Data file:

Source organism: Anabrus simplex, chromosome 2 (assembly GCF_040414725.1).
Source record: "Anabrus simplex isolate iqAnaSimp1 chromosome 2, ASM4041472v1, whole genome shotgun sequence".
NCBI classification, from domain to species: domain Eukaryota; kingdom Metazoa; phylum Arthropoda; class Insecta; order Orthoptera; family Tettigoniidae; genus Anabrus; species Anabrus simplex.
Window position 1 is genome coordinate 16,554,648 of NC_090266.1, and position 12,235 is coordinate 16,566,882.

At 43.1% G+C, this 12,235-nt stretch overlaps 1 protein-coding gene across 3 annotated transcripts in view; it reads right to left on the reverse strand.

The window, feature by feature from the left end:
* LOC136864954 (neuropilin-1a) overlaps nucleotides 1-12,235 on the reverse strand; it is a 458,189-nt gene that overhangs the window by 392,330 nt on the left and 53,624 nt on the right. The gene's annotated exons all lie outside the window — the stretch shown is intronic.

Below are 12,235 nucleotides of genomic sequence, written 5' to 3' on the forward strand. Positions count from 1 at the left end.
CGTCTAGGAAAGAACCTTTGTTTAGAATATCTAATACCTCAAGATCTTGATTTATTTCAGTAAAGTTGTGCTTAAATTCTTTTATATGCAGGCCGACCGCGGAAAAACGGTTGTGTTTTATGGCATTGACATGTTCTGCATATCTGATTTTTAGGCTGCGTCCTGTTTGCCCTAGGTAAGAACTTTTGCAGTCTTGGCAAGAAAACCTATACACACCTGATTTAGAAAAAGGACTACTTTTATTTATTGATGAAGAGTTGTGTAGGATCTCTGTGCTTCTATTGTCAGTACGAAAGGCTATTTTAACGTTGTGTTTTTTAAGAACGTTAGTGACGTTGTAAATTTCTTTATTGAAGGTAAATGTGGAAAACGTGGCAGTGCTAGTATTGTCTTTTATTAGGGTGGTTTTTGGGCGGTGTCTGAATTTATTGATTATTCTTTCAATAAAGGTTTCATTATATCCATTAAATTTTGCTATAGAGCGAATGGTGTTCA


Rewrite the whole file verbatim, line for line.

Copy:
Source organism: Anabrus simplex, chromosome 2 (assembly GCF_040414725.1).
Source record: "Anabrus simplex isolate iqAnaSimp1 chromosome 2, ASM4041472v1, whole genome shotgun sequence".
NCBI classification, from domain to species: domain Eukaryota; kingdom Metazoa; phylum Arthropoda; class Insecta; order Orthoptera; family Tettigoniidae; genus Anabrus; species Anabrus simplex.
Window position 1 is genome coordinate 16,554,648 of NC_090266.1, and position 12,235 is coordinate 16,566,882.

At 43.1% G+C, this 12,235-nt stretch overlaps 1 protein-coding gene across 3 annotated transcripts in view; it reads right to left on the reverse strand.

The window, feature by feature from the left end:
* LOC136864954 (neuropilin-1a) overlaps nucleotides 1-12,235 on the reverse strand; it is a 458,189-nt gene that overhangs the window by 392,330 nt on the left and 53,624 nt on the right. The gene's annotated exons all lie outside the window — the stretch shown is intronic.

Below are 12,235 nucleotides of genomic sequence, written 5' to 3' on the forward strand. Positions count from 1 at the left end.
CGTCTAGGAAAGAACCTTTGTTTAGAATATCTAATACCTCAAGATCTTGATTTATTTCAGTAAAGTTGTGCTTAAATTCTTTTATATGCAGGCCGACCGCGGAAAAACGGTTGTGTTTTATGGCATTGACATGTTCTGCATATCTGATTTTTAGGCTGCGTCCTGTTTGCCCTAGGTAAGAACTTTTGCAGTCTTGGCAAGAAAACCTATACACACCTGATTTAGAAAAAGGACTACTTTTATTTATTGATGAAGAGTTGTGTAGGATCTCTGTGCTTCTATTGTCAGTACGAAAGGCTATTTTAACGTTGTGTTTTTTAAGAACGTTAGTGACGTTGTAAATTTCTTTATTGAAGGTAAATGTGGAAAACGTGGCAGTGCTAGTATTGTCTTTTATTAGGGTGGTTTTTGGGCGGTGTCTGAATTTATTGATTATTCTTTCAATAAAGGTTTCATTATATCCATTAAATTTTGCTATAGAGCGAATGGTGTTCA